Goals may be ambitious by themselves. A big one mentioned by another writer was when President John F. Kennedy committed the country to placing a man on the moon and returning him by the end of the 1960s. Huge Goal! But what came after? Other than getting there and back again, what else was there? Hence the problem of coming up with a compelling vision for further space travel and exploration (although a number of futurists, respected scientists and writers try). There is, at present, no strong, heart-stirring vision for exploration and travel that we can, as a society, turn to and say, “That’s it! Let’s go!”

Apply this exercise to your business. When you sat down and created your business plan, you undoubtedly created goals, milestones, and outlined some measurable processes to reach those goals. But, speaking to your vision, why are you actually in business? What does your community, your industry, your world look like as a result of you having created this business, provided what you provide to your customers, and spent so much time and so many resources on its success?

Is your vision a “shining city on a hill”? You can make it so.

Business Plans, Products and the Horse Race

I recently revisited my business plan (something I do about every 4 months…). My goal is to see (a) how/what I’m doing regarding how/what I THOUGHT I’d be doing, (b) note any changes, and (c) update the plan accordingly. This combined backward- and forward-cast of consideration reminded me of a post I made awhile back about the parallels of enterprise performance review processes and horse races. While that post focused on the willingness to engage in developing and enriching team members that are forced into a strictly hierarchical and ‘winner-takes-most’ structure, it made me consider the dynamism of the processes, products and services that entrepreneurs work with. We work in the middle of a whirlwind every day.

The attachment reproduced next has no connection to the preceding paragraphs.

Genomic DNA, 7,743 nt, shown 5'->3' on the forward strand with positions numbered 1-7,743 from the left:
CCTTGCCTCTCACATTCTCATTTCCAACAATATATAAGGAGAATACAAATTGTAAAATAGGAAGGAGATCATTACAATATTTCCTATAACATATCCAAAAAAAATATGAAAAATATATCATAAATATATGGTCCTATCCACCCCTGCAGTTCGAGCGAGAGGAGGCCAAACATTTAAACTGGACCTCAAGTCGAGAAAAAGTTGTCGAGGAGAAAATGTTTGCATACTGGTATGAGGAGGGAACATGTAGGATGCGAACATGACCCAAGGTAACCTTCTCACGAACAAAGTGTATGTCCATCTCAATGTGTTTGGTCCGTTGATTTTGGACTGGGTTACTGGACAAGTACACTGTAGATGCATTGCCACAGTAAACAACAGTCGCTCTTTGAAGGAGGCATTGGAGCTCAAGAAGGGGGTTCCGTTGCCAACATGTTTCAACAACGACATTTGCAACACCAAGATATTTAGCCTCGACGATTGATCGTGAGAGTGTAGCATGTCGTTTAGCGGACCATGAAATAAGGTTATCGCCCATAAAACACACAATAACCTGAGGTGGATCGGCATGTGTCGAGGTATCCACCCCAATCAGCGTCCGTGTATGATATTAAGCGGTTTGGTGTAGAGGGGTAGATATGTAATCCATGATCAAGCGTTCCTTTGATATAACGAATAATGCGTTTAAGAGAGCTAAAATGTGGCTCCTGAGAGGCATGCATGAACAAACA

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Laser-focused Business Goals!

There are a lot of ways for business owners to formulate, define and drive to their business goals. A mentor I had while I worked at Microsoft had three goals he printed on a 3 x 5 note card and taped that to his monitor. He told me that if what he was doing didn’t directly impact any of those three things, he would not do it (where he was in the pecking order allowed him that kind of choice…). He was relentless and laser-focused on those goals every day. They were something of a mantra for him.